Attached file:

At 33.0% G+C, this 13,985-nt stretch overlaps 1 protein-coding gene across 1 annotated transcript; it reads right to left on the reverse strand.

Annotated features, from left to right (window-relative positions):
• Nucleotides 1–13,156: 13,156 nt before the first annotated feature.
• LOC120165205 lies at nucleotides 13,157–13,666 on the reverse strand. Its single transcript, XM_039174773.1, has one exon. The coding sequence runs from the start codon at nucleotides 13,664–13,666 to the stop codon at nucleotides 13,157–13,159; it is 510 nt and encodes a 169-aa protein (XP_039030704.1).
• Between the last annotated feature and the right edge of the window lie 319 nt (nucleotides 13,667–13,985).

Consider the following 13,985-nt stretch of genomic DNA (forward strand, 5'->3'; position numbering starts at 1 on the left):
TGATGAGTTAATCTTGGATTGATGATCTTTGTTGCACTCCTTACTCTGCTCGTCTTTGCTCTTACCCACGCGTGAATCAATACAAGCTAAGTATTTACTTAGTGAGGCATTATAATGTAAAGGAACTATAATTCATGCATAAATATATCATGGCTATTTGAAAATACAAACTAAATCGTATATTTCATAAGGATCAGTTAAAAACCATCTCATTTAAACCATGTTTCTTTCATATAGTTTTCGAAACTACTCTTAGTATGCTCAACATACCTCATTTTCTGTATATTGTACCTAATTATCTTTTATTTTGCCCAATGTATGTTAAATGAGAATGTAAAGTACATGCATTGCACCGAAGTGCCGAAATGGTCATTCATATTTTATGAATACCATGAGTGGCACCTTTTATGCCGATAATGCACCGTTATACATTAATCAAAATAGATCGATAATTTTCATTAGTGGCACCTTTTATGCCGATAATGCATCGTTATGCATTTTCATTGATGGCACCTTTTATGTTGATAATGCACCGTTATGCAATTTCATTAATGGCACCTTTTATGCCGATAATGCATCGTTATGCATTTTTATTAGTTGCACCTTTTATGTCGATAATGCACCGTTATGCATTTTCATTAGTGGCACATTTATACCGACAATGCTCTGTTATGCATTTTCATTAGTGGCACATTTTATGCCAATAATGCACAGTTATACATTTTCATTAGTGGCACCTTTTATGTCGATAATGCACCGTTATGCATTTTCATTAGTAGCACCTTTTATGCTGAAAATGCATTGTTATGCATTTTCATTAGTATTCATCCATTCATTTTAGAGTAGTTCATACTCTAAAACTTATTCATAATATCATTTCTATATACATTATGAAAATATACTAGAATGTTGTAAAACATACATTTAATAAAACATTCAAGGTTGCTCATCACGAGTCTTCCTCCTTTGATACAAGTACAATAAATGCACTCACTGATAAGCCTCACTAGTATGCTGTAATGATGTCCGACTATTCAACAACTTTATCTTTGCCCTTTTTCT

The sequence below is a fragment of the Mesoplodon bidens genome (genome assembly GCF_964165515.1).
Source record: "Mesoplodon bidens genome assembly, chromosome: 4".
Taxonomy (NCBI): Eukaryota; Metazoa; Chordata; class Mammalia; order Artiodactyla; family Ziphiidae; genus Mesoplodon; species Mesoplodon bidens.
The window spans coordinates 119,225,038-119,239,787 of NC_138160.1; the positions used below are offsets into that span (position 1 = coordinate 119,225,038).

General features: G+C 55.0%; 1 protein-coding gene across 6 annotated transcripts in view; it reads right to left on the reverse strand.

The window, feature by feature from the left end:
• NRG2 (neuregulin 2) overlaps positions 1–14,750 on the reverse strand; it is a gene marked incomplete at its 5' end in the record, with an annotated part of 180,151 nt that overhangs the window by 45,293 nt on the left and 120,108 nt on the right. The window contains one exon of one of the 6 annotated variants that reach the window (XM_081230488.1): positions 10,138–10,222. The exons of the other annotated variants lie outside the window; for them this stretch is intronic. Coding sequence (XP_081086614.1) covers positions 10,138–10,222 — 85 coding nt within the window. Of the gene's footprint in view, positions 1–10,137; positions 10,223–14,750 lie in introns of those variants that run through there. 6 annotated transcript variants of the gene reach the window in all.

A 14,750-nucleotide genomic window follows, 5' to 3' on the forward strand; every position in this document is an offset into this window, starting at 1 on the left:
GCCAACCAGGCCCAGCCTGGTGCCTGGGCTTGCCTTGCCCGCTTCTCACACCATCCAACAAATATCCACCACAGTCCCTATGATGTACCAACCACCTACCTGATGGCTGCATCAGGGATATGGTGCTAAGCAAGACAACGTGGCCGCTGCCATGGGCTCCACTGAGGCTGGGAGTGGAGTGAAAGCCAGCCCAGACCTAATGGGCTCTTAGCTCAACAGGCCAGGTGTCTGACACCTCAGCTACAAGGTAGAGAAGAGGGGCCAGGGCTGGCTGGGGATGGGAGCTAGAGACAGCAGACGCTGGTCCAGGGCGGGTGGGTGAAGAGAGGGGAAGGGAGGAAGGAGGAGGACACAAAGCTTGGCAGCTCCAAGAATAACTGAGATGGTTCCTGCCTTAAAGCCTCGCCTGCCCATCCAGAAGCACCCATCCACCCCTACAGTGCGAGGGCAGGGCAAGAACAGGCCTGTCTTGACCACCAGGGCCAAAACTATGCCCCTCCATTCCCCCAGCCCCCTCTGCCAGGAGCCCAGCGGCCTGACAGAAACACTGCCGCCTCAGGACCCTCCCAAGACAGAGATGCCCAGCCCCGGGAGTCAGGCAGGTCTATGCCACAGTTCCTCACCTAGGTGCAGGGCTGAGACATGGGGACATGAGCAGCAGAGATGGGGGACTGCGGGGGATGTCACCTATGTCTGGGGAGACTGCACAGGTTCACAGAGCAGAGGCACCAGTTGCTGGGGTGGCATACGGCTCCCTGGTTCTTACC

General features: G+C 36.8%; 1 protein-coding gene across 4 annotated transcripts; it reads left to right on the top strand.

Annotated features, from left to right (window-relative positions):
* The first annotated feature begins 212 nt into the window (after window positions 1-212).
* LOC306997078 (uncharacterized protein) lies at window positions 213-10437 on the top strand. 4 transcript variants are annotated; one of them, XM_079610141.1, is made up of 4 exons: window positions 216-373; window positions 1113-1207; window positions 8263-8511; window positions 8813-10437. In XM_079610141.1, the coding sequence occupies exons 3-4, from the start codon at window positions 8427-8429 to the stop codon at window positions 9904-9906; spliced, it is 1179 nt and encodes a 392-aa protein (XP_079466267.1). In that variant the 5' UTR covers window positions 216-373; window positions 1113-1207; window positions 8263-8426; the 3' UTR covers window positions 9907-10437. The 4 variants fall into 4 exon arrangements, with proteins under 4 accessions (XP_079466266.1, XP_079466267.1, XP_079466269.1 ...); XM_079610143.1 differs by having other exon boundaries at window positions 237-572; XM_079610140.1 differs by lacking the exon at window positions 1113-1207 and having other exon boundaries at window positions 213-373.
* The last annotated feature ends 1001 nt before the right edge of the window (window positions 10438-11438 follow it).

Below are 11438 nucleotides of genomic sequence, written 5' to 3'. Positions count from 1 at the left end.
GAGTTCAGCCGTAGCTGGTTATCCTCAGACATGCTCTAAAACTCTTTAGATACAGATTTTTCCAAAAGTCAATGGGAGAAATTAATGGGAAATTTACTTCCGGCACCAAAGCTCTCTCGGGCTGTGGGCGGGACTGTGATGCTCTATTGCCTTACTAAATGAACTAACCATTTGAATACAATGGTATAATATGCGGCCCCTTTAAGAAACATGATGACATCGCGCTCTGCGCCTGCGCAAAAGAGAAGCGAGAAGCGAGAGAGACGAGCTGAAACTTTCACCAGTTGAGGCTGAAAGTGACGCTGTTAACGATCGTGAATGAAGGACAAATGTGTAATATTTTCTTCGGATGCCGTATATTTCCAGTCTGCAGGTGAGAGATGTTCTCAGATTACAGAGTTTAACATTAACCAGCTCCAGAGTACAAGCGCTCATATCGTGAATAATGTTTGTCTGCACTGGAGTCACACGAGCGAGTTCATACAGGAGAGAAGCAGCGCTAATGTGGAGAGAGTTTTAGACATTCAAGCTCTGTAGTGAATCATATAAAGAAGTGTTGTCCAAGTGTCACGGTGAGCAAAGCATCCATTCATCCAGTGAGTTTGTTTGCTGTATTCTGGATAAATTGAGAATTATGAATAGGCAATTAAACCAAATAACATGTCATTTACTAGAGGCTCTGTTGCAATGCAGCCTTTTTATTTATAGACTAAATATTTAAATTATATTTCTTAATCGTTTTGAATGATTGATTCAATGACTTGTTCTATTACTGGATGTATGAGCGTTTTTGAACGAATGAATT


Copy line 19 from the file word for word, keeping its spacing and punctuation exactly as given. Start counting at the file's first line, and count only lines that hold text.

* The first annotated feature begins 212 nt into the window (after window positions 1-212).